The Three Universal Christian Creeds and the Lutheran Confessions

We believe, teach and confess in harmony with the three Universal Christian Creeds: the Apostles’ Creed, the Nicene Creed, and the Athanasian Creed, as well as the Confessional Documents in the Lutheran Book of Concord of 1580.  These creeds and confessions are a correct explanation of what the Bible teaches.  Therefore, they are the standard of teaching and practice in our churches.

We subscribe unconditionally to the writings contained in the Lutheran Book of Concord of 1580: the three Creeds, the Augsburg Confession, the Apology of the Augsburg Confession, the Smalcald Articles, the Treatise on the Power and Primacy of the Pope, the Small Catechism, the Large Catechism, and the Formula of Concord (both the Epitome and the Solid Declaration). We do not believe that these documents add anything to the Holy Scriptures.  Rather, we accept them because they are a correct explanation and exposition of the Scripture.

In ancient times the true Christian doctrine, in a pure, sound sense, was collected from God’s Word into brief articles or chapters against the corruption of heretics.  Therefore, we confess, in the second place, the three Ecumenical Creeds: the Apostles’, and Nicene, and the Athanasian.  They are glorious confessions of faith, brief, devout, and founded on God’s Word.  All the heresies that had at that time arisen in the Christian Church are clearly and irrefutably answered by these creeds.  (Formula of Concord: Solid Declaration, par. 4)

In this work of Concord, we have not at all wished to create something new or to depart from the truth of the heavenly doctrine, which our ancestors (renowned for their piety) as well as we ourselves, have acknowledged and professed.  We mean the doctrine that, having been taken from the prophetic and apostolic Scriptures, is contained (a) in the three ancient Creeds; (b) in the Augsburg Confession, presented in the year 1530 to Emperor Charles V (of excellent memory); (c) in the Apology, which was added to this; (d) in the Smalcald Articles; and lastly (e) in both the Catechisms of that excellent man, Dr. Luther.  Therefore, we also determined not to depart even a finger’s breadth either from the subjects themselves or from the phrases that are found in them.  But, the Spirit of the Lord aiding us, we intend to persevere constantly, with the greatest harmony, in this godly agreement.  And we intend to examine all controversies according to this true norm and declaration of the pure doctrine.  (Preface to the Book of Concord: paragraph 23)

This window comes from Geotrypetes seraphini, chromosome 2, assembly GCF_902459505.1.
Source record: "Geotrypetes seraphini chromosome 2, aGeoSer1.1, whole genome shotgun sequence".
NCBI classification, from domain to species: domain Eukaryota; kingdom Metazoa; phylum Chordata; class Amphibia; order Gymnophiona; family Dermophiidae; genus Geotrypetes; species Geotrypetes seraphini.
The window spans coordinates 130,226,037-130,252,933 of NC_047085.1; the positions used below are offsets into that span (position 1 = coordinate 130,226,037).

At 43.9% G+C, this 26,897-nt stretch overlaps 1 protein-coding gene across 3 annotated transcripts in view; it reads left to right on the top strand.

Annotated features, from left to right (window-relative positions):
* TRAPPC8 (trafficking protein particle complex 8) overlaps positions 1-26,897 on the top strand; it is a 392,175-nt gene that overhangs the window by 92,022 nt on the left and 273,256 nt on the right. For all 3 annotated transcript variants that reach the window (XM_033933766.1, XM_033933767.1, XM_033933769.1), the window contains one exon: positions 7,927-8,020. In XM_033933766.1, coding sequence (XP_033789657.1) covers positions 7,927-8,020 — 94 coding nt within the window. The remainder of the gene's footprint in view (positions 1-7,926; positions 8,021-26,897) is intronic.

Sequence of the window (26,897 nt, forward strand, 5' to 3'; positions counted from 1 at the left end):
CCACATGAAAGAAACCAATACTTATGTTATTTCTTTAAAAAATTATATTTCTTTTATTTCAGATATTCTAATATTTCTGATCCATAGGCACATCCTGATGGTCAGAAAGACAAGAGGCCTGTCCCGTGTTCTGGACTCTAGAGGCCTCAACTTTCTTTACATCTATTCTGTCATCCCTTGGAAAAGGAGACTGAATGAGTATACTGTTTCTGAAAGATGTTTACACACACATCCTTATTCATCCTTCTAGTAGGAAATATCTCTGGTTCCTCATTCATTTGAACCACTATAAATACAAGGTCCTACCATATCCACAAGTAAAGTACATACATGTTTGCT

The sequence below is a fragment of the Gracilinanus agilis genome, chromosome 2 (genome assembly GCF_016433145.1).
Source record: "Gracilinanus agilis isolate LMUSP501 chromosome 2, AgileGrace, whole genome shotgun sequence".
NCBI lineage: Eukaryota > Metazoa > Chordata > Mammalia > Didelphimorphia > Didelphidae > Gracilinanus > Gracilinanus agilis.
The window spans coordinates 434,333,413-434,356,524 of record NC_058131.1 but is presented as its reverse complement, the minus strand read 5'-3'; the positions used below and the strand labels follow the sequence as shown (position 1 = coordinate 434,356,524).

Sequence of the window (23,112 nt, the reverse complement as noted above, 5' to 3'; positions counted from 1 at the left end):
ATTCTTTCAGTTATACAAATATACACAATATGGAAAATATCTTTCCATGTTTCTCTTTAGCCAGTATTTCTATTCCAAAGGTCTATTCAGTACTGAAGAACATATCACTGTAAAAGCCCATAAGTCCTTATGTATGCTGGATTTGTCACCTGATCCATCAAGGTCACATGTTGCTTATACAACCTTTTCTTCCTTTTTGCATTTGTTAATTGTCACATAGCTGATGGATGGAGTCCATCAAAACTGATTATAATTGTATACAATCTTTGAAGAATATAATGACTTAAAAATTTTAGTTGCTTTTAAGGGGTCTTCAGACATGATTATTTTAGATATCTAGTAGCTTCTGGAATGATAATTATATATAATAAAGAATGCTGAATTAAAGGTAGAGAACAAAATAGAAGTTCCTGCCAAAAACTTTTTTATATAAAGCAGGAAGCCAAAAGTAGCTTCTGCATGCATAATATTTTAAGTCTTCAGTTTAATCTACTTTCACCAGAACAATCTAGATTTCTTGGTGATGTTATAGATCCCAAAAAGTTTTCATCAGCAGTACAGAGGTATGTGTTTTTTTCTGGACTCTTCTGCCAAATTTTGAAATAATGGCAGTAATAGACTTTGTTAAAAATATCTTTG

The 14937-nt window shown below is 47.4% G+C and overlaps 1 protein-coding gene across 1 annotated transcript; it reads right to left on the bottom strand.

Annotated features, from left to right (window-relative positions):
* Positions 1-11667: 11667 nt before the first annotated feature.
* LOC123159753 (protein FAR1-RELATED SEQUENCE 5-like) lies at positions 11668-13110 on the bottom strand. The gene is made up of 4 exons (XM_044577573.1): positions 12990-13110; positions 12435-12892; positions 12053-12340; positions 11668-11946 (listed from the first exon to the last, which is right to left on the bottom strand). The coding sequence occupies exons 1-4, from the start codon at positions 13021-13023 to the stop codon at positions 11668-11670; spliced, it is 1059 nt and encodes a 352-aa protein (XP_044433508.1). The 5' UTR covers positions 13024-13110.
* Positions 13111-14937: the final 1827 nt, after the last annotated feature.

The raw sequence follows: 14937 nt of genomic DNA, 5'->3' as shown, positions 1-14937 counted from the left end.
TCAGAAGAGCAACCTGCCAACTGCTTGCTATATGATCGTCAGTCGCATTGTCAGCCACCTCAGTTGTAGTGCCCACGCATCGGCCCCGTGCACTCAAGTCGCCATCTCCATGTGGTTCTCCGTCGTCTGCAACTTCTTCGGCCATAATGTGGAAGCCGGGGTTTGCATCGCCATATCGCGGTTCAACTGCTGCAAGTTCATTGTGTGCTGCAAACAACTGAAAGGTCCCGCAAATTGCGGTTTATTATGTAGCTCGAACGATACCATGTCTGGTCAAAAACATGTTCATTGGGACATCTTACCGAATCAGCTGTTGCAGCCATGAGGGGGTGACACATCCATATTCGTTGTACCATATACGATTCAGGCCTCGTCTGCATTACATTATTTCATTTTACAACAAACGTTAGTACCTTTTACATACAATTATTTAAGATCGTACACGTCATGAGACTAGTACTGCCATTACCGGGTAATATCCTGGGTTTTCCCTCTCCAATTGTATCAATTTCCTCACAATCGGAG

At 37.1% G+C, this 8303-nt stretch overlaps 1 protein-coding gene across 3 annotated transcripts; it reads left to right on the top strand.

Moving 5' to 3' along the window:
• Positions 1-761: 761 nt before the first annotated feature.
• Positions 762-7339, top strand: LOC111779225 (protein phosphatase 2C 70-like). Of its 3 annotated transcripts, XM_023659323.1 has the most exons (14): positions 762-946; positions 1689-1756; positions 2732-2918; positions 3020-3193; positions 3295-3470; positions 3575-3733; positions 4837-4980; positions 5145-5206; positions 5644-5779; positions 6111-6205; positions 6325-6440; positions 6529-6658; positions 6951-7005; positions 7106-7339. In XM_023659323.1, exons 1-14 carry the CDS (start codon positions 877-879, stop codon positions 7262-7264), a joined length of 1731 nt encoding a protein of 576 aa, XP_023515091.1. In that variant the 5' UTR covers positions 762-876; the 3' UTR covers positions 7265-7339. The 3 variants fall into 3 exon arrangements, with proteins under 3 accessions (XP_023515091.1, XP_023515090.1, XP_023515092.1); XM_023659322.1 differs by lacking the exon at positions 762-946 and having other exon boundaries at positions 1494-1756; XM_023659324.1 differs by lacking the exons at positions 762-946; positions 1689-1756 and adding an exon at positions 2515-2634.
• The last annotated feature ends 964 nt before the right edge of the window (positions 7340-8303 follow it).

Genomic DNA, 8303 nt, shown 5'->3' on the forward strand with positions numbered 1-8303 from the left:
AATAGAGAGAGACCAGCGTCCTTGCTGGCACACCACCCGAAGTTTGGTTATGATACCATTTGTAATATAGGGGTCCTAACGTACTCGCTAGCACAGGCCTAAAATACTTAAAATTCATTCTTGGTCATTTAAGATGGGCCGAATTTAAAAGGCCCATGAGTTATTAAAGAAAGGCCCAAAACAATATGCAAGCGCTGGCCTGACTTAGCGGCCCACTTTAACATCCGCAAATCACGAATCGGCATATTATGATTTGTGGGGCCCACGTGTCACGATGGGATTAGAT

The Holy Scriptures alone remain the judge, rule, and norm.  According to them – as the only touchstone – all teachings shall and must be discerned and judged to see whether they are good or evil.  The other symbols and writings mentioned above [i.e., the creeds and confessions] are not judges like the Holy Scriptures.  They are only testimony and declaration of the faith.  They show how the Holy Scriptures have been understood and explained in regard to controversial articles in God’s Church by those living at the time.  Also, they show by what arguments the dogmas conflicting with the Holy Scriptures were rejected and condemned.  (Epitome of the Formula of Concord, Preface: paragraphs 7-8)